WEWS notes that they’ve been in the current facility at East 30th and Euclid for almost as long – the station starting life at East 13th and Chester, spending its first decade with WEWS-FM/102.1 (today’s CBS Radio AC WDOK).

The NewsNet5 piece has video: from the station’s 50th anniversary show (with now-former anchor Ted Henry), and from the 35th anniversary, with Fred Griffith (now at WKYC/3’s on “Good Company”) and Wilma Smith (now 6 PM anchor at WJW/8).

And one interesting fact, coming out of a discussion with long-time friend and colleague Scott Fybush (“NorthEast Radio Watch”): WEWS is one of just four Ohio stations that is on its original pre-1952 channel number…a reallocation taking place that year

That means that though WKYC/3 started on Channel 4 (as WNBK), and WJW/8 started on Channel 9 (as WXEL)…WEWS has always been on Channel 5.

The other Ohio stations? Feel free to guess in the comments.

About the only thing that’s changed with WEWS over the years, aside from the faces on the air? It started life as Cleveland’s CBS affiliate…

9 OUT THE DOOR: Unfortunately for 9 employees at 30th and Euclid, they aren’t there to help blow out the proverbial 63 candles.

OMW hears that the station’s use of the “Ignite” control room automation system has cost 9 WEWS operations department employees their jobs. The layoffs are effective today, we hear.

Such systems are all the rage in TV, and we’ve actually been at TV facilities that reminded us of the “Christmas Carol” scene in an episode of TV’s “WKRP in Cincinnati”, where sales manager Herb Tarlek is the only employee at the WKRP of the Future…and shuts down the station by a switch on a small console on his desk…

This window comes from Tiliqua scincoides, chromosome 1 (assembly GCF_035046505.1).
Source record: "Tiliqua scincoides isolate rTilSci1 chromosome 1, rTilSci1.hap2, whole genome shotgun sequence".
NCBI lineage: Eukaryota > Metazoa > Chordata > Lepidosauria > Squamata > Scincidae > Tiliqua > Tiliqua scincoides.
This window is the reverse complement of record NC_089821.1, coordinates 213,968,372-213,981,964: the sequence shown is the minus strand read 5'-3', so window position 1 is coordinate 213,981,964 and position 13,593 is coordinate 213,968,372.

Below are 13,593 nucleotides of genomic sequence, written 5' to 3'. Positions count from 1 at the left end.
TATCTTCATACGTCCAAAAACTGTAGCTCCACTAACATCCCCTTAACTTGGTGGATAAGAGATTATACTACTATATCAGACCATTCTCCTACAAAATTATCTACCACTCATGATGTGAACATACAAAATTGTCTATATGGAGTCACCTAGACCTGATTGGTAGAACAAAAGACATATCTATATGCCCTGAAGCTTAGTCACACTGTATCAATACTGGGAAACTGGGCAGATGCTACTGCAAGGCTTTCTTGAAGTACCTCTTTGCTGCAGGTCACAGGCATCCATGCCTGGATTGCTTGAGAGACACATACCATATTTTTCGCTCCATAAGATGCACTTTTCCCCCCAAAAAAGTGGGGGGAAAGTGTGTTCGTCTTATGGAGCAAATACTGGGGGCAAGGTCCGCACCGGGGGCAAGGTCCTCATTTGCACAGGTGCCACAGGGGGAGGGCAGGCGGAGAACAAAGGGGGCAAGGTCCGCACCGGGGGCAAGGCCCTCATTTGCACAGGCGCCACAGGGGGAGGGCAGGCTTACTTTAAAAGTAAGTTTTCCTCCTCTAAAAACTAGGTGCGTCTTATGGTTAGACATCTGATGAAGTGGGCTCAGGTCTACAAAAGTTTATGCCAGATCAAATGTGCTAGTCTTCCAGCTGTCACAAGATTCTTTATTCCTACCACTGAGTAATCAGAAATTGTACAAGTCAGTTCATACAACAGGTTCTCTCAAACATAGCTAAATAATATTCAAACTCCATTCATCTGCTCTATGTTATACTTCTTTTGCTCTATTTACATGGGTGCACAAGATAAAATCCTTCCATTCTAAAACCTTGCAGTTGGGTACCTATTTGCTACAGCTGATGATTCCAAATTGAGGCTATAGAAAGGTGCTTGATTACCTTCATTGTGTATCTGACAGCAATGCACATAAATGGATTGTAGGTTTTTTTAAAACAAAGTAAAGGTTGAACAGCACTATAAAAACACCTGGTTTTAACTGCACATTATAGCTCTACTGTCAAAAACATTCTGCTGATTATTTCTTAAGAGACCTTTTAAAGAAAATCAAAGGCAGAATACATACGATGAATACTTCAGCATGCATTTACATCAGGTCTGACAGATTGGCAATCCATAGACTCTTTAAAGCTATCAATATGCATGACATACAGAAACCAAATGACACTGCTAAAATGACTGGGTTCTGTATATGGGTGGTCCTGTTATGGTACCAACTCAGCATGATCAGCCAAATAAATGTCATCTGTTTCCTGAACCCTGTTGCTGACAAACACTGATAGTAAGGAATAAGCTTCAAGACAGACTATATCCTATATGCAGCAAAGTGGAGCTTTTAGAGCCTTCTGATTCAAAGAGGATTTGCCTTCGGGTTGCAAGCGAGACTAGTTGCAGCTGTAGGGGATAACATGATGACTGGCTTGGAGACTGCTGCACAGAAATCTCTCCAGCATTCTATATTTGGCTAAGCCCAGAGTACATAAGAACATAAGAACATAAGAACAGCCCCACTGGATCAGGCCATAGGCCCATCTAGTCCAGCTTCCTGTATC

NO KISS: A tumultuous year for Clear Channel top 40 WVKS/92.5 “Kiss FM” morning host “Andrew Z” is ending with unemployment.

Andrew Zepeda announced on his personal Facebook page that his contract with the station was not picked up:

As listeners you can tell today KISS FM made it official and has decided not to renew my contract which is up at the end of the month. We had 5 great years at KISS FM taking the show from some of its lowest ratings ever to its highest ratings in over 10 years! It’s disappointing that the station has decided to not stand by me. All I can ask is that you continue to let management know your displeasure.

For now, it appears the new “Kiss FM Morning Show” is basically the “Andrew Z in the Morning Show Without Andrew Z”, with a cast listed as: Bacon, Sara Hegarty, Demetrius, Donny P, Carlos Diaz, and Calen Savidge.

Using Zepeda’s last name in the OMW search engine will bring up a previous story about his legal troubles. Media reports out of Toledo say he is now asking the court to allow him to enter alcohol treatment in lieu of entering a plea…